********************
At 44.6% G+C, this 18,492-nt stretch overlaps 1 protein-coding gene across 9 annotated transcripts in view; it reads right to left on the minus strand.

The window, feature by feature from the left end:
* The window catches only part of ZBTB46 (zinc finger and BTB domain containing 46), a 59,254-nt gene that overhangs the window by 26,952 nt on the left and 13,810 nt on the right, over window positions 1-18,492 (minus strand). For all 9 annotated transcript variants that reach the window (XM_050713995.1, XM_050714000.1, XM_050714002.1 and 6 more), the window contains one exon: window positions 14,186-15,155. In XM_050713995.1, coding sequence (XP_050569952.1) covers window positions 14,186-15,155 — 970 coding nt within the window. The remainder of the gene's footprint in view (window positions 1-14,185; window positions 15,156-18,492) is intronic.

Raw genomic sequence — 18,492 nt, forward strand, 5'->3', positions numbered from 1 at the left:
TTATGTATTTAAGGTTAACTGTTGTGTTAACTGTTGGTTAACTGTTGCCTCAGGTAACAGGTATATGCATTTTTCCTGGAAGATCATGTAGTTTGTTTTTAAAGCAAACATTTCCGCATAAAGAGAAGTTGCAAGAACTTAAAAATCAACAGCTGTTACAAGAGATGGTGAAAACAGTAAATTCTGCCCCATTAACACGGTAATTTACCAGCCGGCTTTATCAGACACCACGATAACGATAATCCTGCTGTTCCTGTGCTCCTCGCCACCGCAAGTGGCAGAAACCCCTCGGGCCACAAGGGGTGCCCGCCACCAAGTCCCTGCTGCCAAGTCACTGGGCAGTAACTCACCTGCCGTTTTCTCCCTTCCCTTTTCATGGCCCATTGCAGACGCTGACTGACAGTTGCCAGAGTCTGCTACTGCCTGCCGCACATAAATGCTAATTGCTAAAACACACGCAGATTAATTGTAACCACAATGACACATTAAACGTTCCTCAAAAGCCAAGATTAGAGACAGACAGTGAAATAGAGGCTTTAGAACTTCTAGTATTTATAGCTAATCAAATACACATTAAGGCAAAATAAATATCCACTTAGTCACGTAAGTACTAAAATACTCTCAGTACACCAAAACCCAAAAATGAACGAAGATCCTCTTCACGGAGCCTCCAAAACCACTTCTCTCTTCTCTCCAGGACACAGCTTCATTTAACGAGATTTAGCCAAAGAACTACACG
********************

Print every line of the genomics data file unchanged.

At 44.6% G+C, this 18,492-nt stretch overlaps 1 protein-coding gene across 9 annotated transcripts in view; it reads right to left on the minus strand.

The window, feature by feature from the left end:
* The window catches only part of ZBTB46 (zinc finger and BTB domain containing 46), a 59,254-nt gene that overhangs the window by 26,952 nt on the left and 13,810 nt on the right, over window positions 1-18,492 (minus strand). For all 9 annotated transcript variants that reach the window (XM_050713995.1, XM_050714000.1, XM_050714002.1 and 6 more), the window contains one exon: window positions 14,186-15,155. In XM_050713995.1, coding sequence (XP_050569952.1) covers window positions 14,186-15,155 — 970 coding nt within the window. The remainder of the gene's footprint in view (window positions 1-14,185; window positions 15,156-18,492) is intronic.

Raw genomic sequence — 18,492 nt, forward strand, 5'->3', positions numbered from 1 at the left:
TTATGTATTTAAGGTTAACTGTTGTGTTAACTGTTGGTTAACTGTTGCCTCAGGTAACAGGTATATGCATTTTTCCTGGAAGATCATGTAGTTTGTTTTTAAAGCAAACATTTCCGCATAAAGAGAAGTTGCAAGAACTTAAAAATCAACAGCTGTTACAAGAGATGGTGAAAACAGTAAATTCTGCCCCATTAACACGGTAATTTACCAGCCGGCTTTATCAGACACCACGATAACGATAATCCTGCTGTTCCTGTGCTCCTCGCCACCGCAAGTGGCAGAAACCCCTCGGGCCACAAGGGGTGCCCGCCACCAAGTCCCTGCTGCCAAGTCACTGGGCAGTAACTCACCTGCCGTTTTCTCCCTTCCCTTTTCATGGCCCATTGCAGACGCTGACTGACAGTTGCCAGAGTCTGCTACTGCCTGCCGCACATAAATGCTAATTGCTAAAACACACGCAGATTAATTGTAACCACAATGACACATTAAACGTTCCTCAAAAGCCAAGATTAGAGACAGACAGTGAAATAGAGGCTTTAGAACTTCTAGTATTTATAGCTAATCAAATACACATTAAGGCAAAATAAATATCCACTTAGTCACGTAAGTACTAAAATACTCTCAGTACACCAAAACCCAAAAATGAACGAAGATCCTCTTCACGGAGCCTCCAAAACCACTTCTCTCTTCTCTCCAGGACACAGCTTCATTTAACGAGATTTAGCCAAAGAACTACACG